She is one of seven apprentice journalists from a range of backgrounds who are now working for this paper’s parent group jpimedia. The group, the company’s first apprentice journalists, work across a wide range of newspapers and websites as well as undertaking industry-leading professional training in association with local colleges and the National Council for the Training of Journalists.

Natasha said: “I love the fact that I am earning and learning in my apprenticeship. The pressure on young students to go to university is immense and very overwhelming. It can often be isolating when A Level students decide they want to take a different route into their chosen career.

“As an aspiring journalist I wanted to get experience in the newsroom and learn as I went along. I think so far this has been the right path for me but I understand it isn’t for everyone. It’s all about how you learn best.

“University is expensive but not always worth the cost. The cost puts a pressure on young people to follow through on a career that they might find out isn’t right for them. I see this all the time. Most people do a degree because their college forced them into it but lack passion and drive for the subject they study. You can’t put a price on learning as you go from experienced journalists.”

Last year Natasha got to take her praise of the apprenticeship scheme right to the top, when Prime Minister Theresa May toured her workplace.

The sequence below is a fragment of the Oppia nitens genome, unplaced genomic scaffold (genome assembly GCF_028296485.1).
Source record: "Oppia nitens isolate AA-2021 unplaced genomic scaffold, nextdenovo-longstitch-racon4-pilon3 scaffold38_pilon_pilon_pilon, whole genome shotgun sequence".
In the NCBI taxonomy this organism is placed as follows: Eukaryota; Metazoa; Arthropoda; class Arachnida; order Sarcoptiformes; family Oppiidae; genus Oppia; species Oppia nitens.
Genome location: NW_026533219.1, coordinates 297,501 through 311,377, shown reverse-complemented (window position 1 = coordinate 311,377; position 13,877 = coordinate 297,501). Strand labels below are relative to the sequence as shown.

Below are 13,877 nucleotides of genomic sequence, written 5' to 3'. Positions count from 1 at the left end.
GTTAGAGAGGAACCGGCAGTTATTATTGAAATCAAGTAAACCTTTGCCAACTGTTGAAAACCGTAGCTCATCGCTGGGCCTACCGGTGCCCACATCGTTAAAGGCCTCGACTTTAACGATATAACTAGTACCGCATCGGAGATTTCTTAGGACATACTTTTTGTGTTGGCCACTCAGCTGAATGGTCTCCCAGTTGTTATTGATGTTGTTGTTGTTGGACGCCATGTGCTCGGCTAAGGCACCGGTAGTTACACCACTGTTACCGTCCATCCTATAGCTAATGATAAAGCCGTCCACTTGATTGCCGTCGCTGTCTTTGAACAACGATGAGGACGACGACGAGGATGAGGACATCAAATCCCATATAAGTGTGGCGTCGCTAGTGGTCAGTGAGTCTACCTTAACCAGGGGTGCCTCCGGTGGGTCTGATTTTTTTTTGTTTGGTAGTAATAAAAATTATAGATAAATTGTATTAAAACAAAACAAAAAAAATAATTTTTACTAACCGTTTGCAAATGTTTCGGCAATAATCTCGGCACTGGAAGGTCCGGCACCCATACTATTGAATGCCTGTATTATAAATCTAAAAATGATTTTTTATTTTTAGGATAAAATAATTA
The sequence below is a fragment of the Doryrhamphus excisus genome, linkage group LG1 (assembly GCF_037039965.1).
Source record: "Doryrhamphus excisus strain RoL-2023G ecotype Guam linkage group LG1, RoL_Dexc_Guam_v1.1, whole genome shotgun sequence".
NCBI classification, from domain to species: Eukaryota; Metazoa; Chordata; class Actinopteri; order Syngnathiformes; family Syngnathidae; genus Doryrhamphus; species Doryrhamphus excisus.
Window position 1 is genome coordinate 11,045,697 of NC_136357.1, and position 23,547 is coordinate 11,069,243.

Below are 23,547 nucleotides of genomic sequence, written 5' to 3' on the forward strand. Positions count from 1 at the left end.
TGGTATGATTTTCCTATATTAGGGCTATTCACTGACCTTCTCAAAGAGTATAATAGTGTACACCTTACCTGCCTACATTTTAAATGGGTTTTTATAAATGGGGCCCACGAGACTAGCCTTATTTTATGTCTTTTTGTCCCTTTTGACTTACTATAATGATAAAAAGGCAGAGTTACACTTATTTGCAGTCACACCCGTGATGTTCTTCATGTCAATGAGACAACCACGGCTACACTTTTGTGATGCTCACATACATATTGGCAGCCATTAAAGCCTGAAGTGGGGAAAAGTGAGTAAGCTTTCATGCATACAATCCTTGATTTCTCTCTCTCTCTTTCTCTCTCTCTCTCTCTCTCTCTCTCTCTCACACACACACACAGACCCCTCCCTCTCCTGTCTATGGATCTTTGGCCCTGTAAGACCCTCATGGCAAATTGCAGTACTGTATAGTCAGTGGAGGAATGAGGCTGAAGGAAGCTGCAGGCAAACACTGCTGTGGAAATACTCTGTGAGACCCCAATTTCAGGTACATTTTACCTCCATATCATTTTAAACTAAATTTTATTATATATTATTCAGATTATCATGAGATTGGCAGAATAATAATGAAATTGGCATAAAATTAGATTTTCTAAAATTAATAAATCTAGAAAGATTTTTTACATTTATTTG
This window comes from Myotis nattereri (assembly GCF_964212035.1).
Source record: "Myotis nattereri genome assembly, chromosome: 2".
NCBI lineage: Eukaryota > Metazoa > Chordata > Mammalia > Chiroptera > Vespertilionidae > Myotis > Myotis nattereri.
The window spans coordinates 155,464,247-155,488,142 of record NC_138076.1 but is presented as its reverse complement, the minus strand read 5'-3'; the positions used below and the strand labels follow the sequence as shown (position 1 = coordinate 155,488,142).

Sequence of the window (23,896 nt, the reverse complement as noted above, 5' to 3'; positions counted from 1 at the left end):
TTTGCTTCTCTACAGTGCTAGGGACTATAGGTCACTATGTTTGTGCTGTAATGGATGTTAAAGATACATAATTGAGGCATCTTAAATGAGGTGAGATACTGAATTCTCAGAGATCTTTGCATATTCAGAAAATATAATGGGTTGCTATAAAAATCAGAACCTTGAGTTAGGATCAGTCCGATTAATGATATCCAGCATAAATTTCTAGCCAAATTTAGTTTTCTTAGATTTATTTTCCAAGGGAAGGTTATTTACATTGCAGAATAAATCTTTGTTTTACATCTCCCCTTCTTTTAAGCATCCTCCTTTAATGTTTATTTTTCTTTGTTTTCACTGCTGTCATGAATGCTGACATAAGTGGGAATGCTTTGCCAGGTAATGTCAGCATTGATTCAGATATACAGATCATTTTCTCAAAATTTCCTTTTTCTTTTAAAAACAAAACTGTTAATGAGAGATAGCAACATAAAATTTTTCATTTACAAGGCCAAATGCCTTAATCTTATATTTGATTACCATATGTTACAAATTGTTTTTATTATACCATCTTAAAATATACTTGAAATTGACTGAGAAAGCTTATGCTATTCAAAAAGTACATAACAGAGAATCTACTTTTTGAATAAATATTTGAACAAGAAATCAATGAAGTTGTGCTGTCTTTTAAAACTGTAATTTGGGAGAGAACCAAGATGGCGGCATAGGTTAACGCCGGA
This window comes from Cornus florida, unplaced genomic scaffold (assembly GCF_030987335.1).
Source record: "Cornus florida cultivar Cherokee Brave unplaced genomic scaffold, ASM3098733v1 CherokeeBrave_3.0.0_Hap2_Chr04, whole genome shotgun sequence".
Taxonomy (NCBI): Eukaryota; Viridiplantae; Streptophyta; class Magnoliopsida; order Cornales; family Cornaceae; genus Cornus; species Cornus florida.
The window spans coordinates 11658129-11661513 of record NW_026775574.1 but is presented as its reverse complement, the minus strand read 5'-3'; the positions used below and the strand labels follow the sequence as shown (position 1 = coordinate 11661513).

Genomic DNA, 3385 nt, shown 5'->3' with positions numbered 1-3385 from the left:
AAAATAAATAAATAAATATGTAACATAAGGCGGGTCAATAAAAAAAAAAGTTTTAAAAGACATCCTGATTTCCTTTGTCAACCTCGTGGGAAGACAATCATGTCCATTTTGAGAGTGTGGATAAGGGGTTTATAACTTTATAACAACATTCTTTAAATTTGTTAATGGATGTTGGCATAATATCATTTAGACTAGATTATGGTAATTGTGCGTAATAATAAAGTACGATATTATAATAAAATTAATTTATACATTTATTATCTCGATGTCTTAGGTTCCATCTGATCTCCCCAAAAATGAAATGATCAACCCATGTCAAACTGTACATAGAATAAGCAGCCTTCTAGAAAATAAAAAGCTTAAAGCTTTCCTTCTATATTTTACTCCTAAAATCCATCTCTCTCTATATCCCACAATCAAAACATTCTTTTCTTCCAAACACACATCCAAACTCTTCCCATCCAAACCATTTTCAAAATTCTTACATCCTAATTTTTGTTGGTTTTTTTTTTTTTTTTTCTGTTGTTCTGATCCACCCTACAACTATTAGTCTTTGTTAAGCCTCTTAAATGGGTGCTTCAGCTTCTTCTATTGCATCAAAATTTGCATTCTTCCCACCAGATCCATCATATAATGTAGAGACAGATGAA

Natasha, who works on a vast array of titles out of The Yorkshire Post’s office in Leeds, said: “I got the chance to explain the importance of apprenticeships to Prime Minister Theresa May. Afterwards I shadowed a reporter who interviewed her for the Yorkshire Post and it was a real insight into political journalism. That’s the sort of experience I could only have had by going down the apprenticeship route.”

A focal point of this year’s event is ‘Big Assembly Monday’ on March 4 when there will be a live video stream broadcast at 10.30am to thousands of students across the UK. Apprentices will explain how to apply for an apprenticeship, what it’s like being one and what career prospects might be available at the end of the scheme.

They will also share their experiences on social media on Wednesday, March 6 using the hashtag #askanapprentice. There is also a NAW 2019 Facebook frame to personalise your profile photo as well as a ‘Fire It up’ motion graphic to post on Instagram.

Keith Smith, the director of the Education and Skills Funding Agency said: “We want everyone to consider hosting an event or activity so more people get to see and hear about the huge benefits apprenticeships can bring to employers, individuals and local communities.”

For more information see: www.gov.uk/government/topical-events/national-apprenticeship-week-2019 and follow @Apprenticeships on Twitter.

Follow Natasha and her jpimedia apprentice colleagues @jpimediaapprentices for a taset of apprentice life and to ask them questions.